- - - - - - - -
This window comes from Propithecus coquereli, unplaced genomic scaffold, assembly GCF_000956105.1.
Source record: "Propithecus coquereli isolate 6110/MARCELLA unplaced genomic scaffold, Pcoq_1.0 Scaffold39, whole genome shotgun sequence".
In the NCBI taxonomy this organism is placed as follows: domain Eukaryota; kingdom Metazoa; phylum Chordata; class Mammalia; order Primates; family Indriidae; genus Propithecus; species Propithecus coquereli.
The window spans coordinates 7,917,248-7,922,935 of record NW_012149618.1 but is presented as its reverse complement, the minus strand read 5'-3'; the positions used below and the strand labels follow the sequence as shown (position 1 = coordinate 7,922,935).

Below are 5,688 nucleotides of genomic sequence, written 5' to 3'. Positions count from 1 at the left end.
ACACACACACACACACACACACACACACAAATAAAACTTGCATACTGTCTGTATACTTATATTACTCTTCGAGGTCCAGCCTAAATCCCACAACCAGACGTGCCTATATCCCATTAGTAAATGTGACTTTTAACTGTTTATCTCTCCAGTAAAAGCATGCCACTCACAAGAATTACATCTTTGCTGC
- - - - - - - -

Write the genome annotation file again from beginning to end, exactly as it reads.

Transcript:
This window comes from Propithecus coquereli, unplaced genomic scaffold, assembly GCF_000956105.1.
Source record: "Propithecus coquereli isolate 6110/MARCELLA unplaced genomic scaffold, Pcoq_1.0 Scaffold39, whole genome shotgun sequence".
In the NCBI taxonomy this organism is placed as follows: domain Eukaryota; kingdom Metazoa; phylum Chordata; class Mammalia; order Primates; family Indriidae; genus Propithecus; species Propithecus coquereli.
The window spans coordinates 7,917,248-7,922,935 of record NW_012149618.1 but is presented as its reverse complement, the minus strand read 5'-3'; the positions used below and the strand labels follow the sequence as shown (position 1 = coordinate 7,922,935).

Below are 5,688 nucleotides of genomic sequence, written 5' to 3'. Positions count from 1 at the left end.
ACACACACACACACACACACACACACACAAATAAAACTTGCATACTGTCTGTATACTTATATTACTCTTCGAGGTCCAGCCTAAATCCCACAACCAGACGTGCCTATATCCCATTAGTAAATGTGACTTTTAACTGTTTATCTCTCCAGTAAAAGCATGCCACTCACAAGAATTACATCTTTGCTGC